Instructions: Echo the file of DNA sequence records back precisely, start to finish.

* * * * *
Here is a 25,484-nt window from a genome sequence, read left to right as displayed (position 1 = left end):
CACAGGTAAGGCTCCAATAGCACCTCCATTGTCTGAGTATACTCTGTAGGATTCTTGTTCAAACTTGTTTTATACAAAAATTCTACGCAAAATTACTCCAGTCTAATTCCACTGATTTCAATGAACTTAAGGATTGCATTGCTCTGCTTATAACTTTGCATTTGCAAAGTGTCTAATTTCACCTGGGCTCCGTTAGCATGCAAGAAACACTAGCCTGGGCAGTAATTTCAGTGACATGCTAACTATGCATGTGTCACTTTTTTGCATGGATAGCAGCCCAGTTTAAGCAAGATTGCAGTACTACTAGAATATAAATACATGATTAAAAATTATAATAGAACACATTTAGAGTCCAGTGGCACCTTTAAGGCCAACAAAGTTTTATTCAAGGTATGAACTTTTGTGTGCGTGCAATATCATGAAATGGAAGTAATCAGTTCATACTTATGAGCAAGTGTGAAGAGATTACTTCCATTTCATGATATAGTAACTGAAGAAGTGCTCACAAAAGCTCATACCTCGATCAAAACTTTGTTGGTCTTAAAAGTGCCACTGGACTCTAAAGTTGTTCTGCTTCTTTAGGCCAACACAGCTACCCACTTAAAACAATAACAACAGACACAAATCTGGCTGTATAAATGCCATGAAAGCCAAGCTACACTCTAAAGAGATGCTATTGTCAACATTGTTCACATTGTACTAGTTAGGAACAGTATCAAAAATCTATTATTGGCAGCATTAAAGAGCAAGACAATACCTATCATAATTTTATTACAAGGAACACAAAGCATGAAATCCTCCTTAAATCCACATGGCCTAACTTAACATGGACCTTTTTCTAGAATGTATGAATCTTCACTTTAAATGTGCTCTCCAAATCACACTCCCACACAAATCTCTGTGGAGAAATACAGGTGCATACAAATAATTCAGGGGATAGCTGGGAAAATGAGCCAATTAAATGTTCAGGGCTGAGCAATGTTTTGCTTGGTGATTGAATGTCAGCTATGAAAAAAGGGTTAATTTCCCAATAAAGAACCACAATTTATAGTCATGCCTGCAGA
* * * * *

Here is a 25,484-nt window from a genome sequence, read left to right as displayed (position 1 = left end):
CACAGGTAAGGCTCCAATAGCACCTCCATTGTCTGAGTATACTCTGTAGGATTCTTGTTCAAACTTGTTTTATACAAAAATTCTACGCAAAATTACTCCAGTCTAATTCCACTGATTTCAATGAACTTAAGGATTGCATTGCTCTGCTTATAACTTTGCATTTGCAAAGTGTCTAATTTCACCTGGGCTCCGTTAGCATGCAAGAAACACTAGCCTGGGCAGTAATTTCAGTGACATGCTAACTATGCATGTGTCACTTTTTTGCATGGATAGCAGCCCAGTTTAAGCAAGATTGCAGTACTACTAGAATATAAATACATGATTAAAAATTATAATAGAACACATTTAGAGTCCAGTGGCACCTTTAAGGCCAACAAAGTTTTATTCAAGGTATGAACTTTTGTGTGCGTGCAATATCATGAAATGGAAGTAATCAGTTCATACTTATGAGCAAGTGTGAAGAGATTACTTCCATTTCATGATATAGTAACTGAAGAAGTGCTCACAAAAGCTCATACCTCGATCAAAACTTTGTTGGTCTTAAAAGTGCCACTGGACTCTAAAGTTGTTCTGCTTCTTTAGGCCAACACAGCTACCCACTTAAAACAATAACAACAGACACAAATCTGGCTGTATAAATGCCATGAAAGCCAAGCTACACTCTAAAGAGATGCTATTGTCAACATTGTTCACATTGTACTAGTTAGGAACAGTATCAAAAATCTATTATTGGCAGCATTAAAGAGCAAGACAATACCTATCATAATTTTATTACAAGGAACACAAAGCATGAAATCCTCCTTAAATCCACATGGCCTAACTTAACATGGACCTTTTTCTAGAATGTATGAATCTTCACTTTAAATGTGCTCTCCAAATCACACTCCCACACAAATCTCTGTGGAGAAATACAGGTGCATACAAATAATTCAGGGGATAGCTGGGAAAATGAGCCAATTAAATGTTCAGGGCTGAGCAATGTTTTGCTTGGTGATTGAATGTCAGCTATGAAAAAAGGGTTAATTTCCCAATAAAGAACCACAATTTATAGTCATGCCTGCAGA